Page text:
It is FRIDAY! the most celebrated day of the week (correct me if I am wrong). I only go to school Monday-Wednesday, so I don't get excited over Friday any more.
It was an okay week, I was happy to see friends and be my usual chatting self.
The story I am posting today, I wrote it when it was raining one day, this is when I write my best. You will notice if it was raining when I wrote a particular story, Just read hard, you will see. I hope you enjoy reading this story as much as I enjoyed writing it. Have a fantastic weekend and keep writing!
"I had hoped it would rain again, that violent outburst of liquid spewing from the sky makes me laugh. The trees bow, trying to dodge the lashes, but they are coming from every direction, hitting the leaves and parting the grass from the close rows they once had. There is satisfaction in watching the water rush through my yard while I sip black, rich, bitter coffee from the mug my husband gave me. He would’ve loved this war right now, and although I won’t be seeing him again, the rain brings back the love, and my heart swells with the memory of the first time he held my hand.
The first date is always nerve-wrecking; I toss clothes all over the carpet and scream in frustration. My mother appears at my door, and I hear her chuckle from behind the closed door. I laugh, and I hear the turn of a knob, and see her beaming oval face, with the loose waves falling over her shoulders and covering the scar over her left eye.
“This guy must really be special.”
“He’s the one ma.”
She laughed, because I had only met this guy last week, and already I was writing in the dating book. I chose the red dress that didn’t reveal too much. She gave me a nod of approval and then we sat in the living room waiting for the knock, and the tall, black haired boy with the dark eyes. The ticking of the clock was loud in the silence that enveloped the living Room. I shifted constantly, trying to hope for the best. I tried to keep the image out of my mind that I might just end up in bed with mascara stains on the white pillowcase.
The knock was a nervous one, my mother got up fast while I pretended to be in the bathroom. I heard the conventional introductions, and bit my fingernails, nearly taking my skin with it. She knocked on the door, I took a deep breath and walked slowly towards the boy, he seemed nervous as he guided me to the truck. It was the typical first date, small talk and full stomachs.
We were walking towards the truck in silence when I felt the first drop of rain. He grabbed my hand, and before we could make it, it came down and soaked us. I felt the squeeze of his hands, and the warmth of his laugh, and as I told my mother, he was the one.
They said we got married too fast, and that it would end. I thought that would happen when we tried for so long, and I woke up countless nights to blood stains on the sheets. He let me cry on the floor, and up to the night when he lay motionless on the hospital bed, there was no part of me he could call his own.
“Marsha,” Pity swirled around in her voice. I’m sure the nurse got tired of seeing me. I didn’t even bother to change my messed up nightgown. My red eyes didn’t concern the doctors anymore, and we sat like zombies, pale and expressionless when they told me my womb was too low. We grew apart for awhile, and kissed each other out of duty. I refused to look at parents and toddlers as I did the grocery shopping. He didn’t like the black I wore, that’s what he told his mother while I listened in the living room.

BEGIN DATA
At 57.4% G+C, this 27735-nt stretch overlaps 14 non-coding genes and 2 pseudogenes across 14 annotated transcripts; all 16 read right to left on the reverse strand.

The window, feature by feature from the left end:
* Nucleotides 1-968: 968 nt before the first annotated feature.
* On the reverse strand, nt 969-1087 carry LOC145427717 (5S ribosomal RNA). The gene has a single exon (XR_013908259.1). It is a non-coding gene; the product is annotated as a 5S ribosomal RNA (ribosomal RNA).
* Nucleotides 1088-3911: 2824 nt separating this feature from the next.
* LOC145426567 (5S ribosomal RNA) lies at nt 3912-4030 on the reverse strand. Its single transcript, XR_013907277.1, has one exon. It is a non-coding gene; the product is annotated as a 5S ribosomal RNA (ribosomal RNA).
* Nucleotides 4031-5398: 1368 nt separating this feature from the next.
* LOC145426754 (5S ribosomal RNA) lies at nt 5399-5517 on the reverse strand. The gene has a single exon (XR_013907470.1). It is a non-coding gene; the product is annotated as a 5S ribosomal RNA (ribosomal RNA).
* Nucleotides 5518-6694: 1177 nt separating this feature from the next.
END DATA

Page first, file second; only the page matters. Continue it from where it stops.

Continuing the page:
“But Henry-“she would say, and he would cut her off with the slam of the door. My heart jumped. We finally visited a counselor, and got back into old selves. We tried to adopt, and as cruel as it sounds, I didn’t want children anymore. We grew together, forming wrinkles and frown lines at the same time. We took pleasure in lying on the wet grass while the rain penetrated our skin, and would hold hands in silence and communicate with our thoughts.
It was a normal Sunday evening, the sunset was beautiful, and because he had gone fishing, I was forced to watch it alone. The dinner was getting cold and the darkness permeated through the halls, then I heard the thunder, and prayed, hoping he would come back soon. I called my mother and some relatives when the house shook with rainfall, thunder and lightning, but no one picked up. It was his same old hoarse voicemail when I dialed his number.
Midnight. Still no quiet knock and I accepted the worse. I didn’t sleep. In the morning, I heard a knock, but it wasn’t his. I opened slowly to men in black uniforms and a badge pinned to their breasts. They calmly said, “Ma’am follow us.” I rehearsed saying “yes, that’s his body”, but they turned into a hospital.
He wasn’t even pale lying on the bed, and his hands were still warm. I cried, not too much, because maybe he could still hear me. I stayed at nights, knitting a sweater for him to wear home. The next day I woke to the machine that tells if your heart was beating or not. I thought of a place to donate the sweater, as they covered him with the sheet. His fingers were warm, and they took them from me.
I told him bye, and I knew he heard me, when his heart was beating, and his eyes were closed."
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